The raw data supporting the conclusions of this article will be made available by the authors, without undue reservation.
The studies involving human participants were reviewed and approved by IRB of Research Center at Hartford Hospital. Written informed consent for participation was not required for this study in accordance with the National Legislation and the Institutional Requirements.
YH: study design, data collection, and manuscript writing and revision. AN: study design and manuscript revision. MA: manuscript revision. IS: data analysis and manuscript revision. AE: data collection. All authors contributed to the article and approved the submitted version.
Conflict of Interest
The authors declare that the research was conducted in the absence of any commercial or financial relationships that could be construed as a potential conflict of interest.
All claims expressed in this article are solely those of the authors and do not necessarily represent those of their affiliated organizations, or those of the publisher, the editors and the reviewers. Any product that may be evaluated in this article, or claim that may be made by its manufacturer, is not guaranteed or endorsed by the publisher.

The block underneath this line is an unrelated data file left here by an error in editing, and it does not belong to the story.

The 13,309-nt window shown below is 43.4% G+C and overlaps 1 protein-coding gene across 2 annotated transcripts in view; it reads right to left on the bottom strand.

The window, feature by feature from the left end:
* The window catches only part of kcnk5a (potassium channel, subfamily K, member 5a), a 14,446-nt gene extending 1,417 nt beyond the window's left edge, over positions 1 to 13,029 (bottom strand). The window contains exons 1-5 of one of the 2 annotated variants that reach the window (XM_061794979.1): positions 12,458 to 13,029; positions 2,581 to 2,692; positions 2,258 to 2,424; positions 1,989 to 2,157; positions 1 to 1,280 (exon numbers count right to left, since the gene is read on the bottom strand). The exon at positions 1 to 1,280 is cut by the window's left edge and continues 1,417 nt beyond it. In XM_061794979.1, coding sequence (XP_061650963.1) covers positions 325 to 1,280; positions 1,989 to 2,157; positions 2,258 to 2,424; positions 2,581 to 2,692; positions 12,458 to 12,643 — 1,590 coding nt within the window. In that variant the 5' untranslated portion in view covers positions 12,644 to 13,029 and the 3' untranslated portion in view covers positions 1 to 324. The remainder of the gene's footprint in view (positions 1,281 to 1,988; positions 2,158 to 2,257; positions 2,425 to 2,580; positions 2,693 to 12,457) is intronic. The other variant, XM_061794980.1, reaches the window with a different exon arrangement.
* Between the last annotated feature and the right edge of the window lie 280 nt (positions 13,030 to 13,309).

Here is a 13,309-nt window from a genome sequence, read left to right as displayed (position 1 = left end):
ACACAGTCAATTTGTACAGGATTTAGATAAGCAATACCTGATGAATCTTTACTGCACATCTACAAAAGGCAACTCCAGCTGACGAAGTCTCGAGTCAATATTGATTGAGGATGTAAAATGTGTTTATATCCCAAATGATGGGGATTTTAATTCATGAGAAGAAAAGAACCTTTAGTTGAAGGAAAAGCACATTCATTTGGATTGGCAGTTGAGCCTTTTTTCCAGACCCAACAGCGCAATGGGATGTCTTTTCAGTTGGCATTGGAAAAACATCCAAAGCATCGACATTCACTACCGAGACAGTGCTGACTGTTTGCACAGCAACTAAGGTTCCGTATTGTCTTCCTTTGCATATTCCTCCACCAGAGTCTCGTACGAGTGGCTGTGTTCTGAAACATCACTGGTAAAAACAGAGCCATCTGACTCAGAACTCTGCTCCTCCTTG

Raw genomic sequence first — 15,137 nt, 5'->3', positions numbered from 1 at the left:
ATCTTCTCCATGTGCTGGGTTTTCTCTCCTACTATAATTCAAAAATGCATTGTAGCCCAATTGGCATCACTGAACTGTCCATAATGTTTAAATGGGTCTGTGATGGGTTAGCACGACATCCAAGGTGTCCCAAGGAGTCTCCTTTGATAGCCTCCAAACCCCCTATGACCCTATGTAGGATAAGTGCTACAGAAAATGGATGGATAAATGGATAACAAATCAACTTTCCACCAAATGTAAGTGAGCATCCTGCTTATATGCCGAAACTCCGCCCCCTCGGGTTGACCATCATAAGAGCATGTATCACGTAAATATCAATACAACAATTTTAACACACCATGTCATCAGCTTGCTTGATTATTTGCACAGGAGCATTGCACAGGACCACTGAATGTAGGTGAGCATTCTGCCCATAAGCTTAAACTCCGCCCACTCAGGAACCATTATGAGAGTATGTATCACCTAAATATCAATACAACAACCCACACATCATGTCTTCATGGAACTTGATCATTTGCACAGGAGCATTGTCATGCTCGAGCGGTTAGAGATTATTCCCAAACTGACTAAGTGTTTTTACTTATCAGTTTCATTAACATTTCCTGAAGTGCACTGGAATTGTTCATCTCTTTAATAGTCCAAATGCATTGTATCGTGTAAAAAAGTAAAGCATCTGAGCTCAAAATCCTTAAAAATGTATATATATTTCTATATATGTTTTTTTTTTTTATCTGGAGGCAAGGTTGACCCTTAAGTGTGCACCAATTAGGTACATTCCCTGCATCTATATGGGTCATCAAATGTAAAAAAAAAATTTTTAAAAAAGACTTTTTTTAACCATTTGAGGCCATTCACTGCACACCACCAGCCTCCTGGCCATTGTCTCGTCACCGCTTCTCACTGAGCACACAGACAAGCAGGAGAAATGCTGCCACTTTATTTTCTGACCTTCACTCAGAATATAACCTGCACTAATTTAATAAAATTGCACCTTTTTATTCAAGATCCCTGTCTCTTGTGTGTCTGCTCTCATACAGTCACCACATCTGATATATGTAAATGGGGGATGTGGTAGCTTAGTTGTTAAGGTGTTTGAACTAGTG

The authors would like to thank Dr. Walter N. Kernan at Yale-New Haven Health for his suggestions on study design.
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Keywords: ESUS, potential embolic source, PFO, ischemic stroke in young adults, AFib
Citation: Hou Y, Elmashad A, Staff I, Alberts M and Nouh A (2022) Potential Embolic Sources Differ in Patients With Embolic Stroke of Undetermined Source According to Age: A 15-Year Study. Front. Neurol. 13:860827. doi: 10.3389/fneur.2022.860827
Received: 23 January 2022; Accepted: 14 April 2022;
Published: 17 May 2022.
Edited by:Bing Tian, Naval Medical University, China
Reviewed by:Ching-Hui Sia, National University of Singapore, Singapore
Simona Lattanzi, Marche Polytechnic University, Italy
Copyright © 2022 Hou, Elmashad, Staff, Alberts and Nouh. This is an open-access article distributed under the terms of the Creative Commons Attribution License (CC BY). The use, distribution or reproduction in other forums is permitted, provided the original author(s) and the copyright owner(s) are credited and that the original publication in this journal is cited, in accordance with accepted academic practice. No use, distribution or reproduction is permitted which does not comply with these terms.
*Correspondence: Amre Nouh, email@example.com